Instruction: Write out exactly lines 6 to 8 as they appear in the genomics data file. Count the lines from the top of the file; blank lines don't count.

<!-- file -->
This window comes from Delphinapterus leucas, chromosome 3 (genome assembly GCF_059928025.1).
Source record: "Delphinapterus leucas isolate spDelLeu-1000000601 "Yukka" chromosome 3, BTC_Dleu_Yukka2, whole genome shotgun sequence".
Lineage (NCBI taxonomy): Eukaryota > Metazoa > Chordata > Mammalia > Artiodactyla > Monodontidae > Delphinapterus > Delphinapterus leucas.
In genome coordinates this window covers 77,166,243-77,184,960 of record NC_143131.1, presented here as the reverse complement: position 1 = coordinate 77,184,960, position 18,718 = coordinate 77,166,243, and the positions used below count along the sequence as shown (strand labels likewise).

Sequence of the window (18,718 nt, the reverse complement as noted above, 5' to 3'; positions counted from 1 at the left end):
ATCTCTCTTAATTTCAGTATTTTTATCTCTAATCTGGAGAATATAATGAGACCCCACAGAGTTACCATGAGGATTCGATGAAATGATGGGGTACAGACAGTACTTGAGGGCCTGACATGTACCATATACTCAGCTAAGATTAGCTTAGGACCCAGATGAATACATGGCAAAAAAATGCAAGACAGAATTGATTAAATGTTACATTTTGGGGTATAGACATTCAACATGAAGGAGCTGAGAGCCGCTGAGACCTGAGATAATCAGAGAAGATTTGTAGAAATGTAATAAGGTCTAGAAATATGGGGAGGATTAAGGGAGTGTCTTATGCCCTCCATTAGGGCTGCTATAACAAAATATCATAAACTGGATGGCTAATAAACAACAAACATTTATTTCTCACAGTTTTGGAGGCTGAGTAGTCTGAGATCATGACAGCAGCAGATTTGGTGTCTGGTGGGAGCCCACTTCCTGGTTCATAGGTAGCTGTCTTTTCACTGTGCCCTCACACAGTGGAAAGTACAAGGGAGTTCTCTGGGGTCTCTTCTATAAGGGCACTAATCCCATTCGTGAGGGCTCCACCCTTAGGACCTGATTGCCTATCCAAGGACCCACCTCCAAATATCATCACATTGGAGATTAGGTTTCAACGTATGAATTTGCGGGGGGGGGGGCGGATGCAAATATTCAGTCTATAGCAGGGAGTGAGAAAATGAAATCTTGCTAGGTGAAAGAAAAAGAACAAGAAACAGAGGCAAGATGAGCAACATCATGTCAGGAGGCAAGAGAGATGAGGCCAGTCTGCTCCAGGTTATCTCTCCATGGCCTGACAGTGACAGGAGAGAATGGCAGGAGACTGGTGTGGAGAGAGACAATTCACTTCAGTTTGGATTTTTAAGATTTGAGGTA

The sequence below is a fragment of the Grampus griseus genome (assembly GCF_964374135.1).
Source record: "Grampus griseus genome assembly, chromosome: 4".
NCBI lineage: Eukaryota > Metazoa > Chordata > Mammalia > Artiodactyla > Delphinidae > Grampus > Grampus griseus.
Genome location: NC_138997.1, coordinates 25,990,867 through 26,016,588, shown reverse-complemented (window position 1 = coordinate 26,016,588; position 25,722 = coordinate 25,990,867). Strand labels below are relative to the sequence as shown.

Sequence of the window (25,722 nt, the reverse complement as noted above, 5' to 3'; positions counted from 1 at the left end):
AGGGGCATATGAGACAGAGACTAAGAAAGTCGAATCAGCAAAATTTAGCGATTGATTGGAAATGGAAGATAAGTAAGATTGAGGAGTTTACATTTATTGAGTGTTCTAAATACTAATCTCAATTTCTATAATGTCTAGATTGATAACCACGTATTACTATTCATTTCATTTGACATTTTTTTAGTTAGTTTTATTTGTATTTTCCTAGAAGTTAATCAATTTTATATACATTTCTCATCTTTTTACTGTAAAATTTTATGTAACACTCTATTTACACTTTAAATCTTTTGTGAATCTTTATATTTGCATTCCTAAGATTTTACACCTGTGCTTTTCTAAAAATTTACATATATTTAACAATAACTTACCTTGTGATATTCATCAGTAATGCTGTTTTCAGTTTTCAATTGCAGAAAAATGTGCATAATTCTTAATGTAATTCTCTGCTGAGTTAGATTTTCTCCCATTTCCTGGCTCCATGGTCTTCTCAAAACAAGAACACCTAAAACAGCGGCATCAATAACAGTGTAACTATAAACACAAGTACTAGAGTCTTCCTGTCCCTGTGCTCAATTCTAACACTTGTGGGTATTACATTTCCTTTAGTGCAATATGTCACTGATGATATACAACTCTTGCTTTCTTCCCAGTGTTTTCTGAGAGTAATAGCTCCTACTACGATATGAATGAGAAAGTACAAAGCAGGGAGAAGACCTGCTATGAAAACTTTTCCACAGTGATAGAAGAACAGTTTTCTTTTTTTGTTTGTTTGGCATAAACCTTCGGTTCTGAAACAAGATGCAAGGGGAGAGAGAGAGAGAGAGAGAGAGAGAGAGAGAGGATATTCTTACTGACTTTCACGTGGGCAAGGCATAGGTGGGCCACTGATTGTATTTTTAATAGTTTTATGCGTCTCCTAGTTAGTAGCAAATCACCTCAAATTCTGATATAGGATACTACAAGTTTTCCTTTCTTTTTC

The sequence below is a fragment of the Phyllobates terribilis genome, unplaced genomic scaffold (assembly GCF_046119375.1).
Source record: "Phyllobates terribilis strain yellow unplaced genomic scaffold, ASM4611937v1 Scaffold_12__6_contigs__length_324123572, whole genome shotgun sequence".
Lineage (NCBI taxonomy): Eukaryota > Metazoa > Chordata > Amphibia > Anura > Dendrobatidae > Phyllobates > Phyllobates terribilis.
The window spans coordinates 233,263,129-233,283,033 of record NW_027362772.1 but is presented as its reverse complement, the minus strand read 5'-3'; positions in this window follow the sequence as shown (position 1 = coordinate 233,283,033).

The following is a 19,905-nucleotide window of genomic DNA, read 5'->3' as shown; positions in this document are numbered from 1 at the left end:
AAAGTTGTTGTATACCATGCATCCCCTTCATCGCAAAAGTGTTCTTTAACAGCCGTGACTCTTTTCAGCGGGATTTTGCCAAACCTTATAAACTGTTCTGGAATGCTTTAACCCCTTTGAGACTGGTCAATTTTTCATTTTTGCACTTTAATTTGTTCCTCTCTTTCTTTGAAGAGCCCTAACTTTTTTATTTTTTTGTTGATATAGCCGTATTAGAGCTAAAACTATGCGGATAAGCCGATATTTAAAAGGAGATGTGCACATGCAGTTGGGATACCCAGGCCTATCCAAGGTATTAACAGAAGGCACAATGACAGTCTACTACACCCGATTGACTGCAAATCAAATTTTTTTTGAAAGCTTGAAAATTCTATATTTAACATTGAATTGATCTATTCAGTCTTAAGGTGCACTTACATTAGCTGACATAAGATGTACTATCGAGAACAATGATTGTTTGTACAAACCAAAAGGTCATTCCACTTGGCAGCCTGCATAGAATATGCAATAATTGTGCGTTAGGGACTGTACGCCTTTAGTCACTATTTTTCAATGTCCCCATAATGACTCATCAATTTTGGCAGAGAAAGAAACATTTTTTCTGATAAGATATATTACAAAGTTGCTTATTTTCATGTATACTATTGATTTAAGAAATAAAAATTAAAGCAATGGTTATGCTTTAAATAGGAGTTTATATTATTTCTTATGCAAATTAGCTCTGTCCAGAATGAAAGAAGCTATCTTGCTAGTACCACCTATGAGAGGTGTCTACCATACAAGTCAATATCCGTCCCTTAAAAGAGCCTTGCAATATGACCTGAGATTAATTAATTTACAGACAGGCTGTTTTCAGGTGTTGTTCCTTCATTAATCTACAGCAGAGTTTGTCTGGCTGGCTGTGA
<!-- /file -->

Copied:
ATCTCTCTTAATTTCAGTATTTTTATCTCTAATCTGGAGAATATAATGAGACCCCACAGAGTTACCATGAGGATTCGATGAAATGATGGGGTACAGACAGTACTTGAGGGCCTGACATGTACCATATACTCAGCTAAGATTAGCTTAGGACCCAGATGAATACATGGCAAAAAAATGCAAGACAGAATTGATTAAATGTTACATTTTGGGGTATAGACATTCAACATGAAGGAGCTGAGAGCCGCTGAGACCTGAGATAATCAGAGAAGATTTGTAGAAATGTAATAAGGTCTAGAAATATGGGGAGGATTAAGGGAGTGTCTTATGCCCTCCATTAGGGCTGCTATAACAAAATATCATAAACTGGATGGCTAATAAACAACAAACATTTATTTCTCACAGTTTTGGAGGCTGAGTAGTCTGAGATCATGACAGCAGCAGATTTGGTGTCTGGTGGGAGCCCACTTCCTGGTTCATAGGTAGCTGTCTTTTCACTGTGCCCTCACACAGTGGAAAGTACAAGGGAGTTCTCTGGGGTCTCTTCTATAAGGGCACTAATCCCATTCGTGAGGGCTCCACCCTTAGGACCTGATTGCCTATCCAAGGACCCACCTCCAAATATCATCACATTGGAGATTAGGTTTCAACGTATGAATTTGCGGGGGGGGGGGCGGATGCAAATATTCAGTCTATAGCAGGGAGTGAGAAAATGAAATCTTGCTAGGTGAAAGAAAAAGAACAAGAAACAGAGGCAAGATGAGCAACATCATGTCAGGAGGCAAGAGAGATGAGGCCAGTCTGCTCCAGGTTATCTCTCCATGGCCTGACAGTGACAGGAGAGAATGGCAGGAGACTGGTGTGGAGAGAGACAATTCACTTCAGTTTGGATTTTTAAGATTTGAGGTA

The sequence below is a fragment of the Grampus griseus genome (assembly GCF_964374135.1).
Source record: "Grampus griseus genome assembly, chromosome: 4".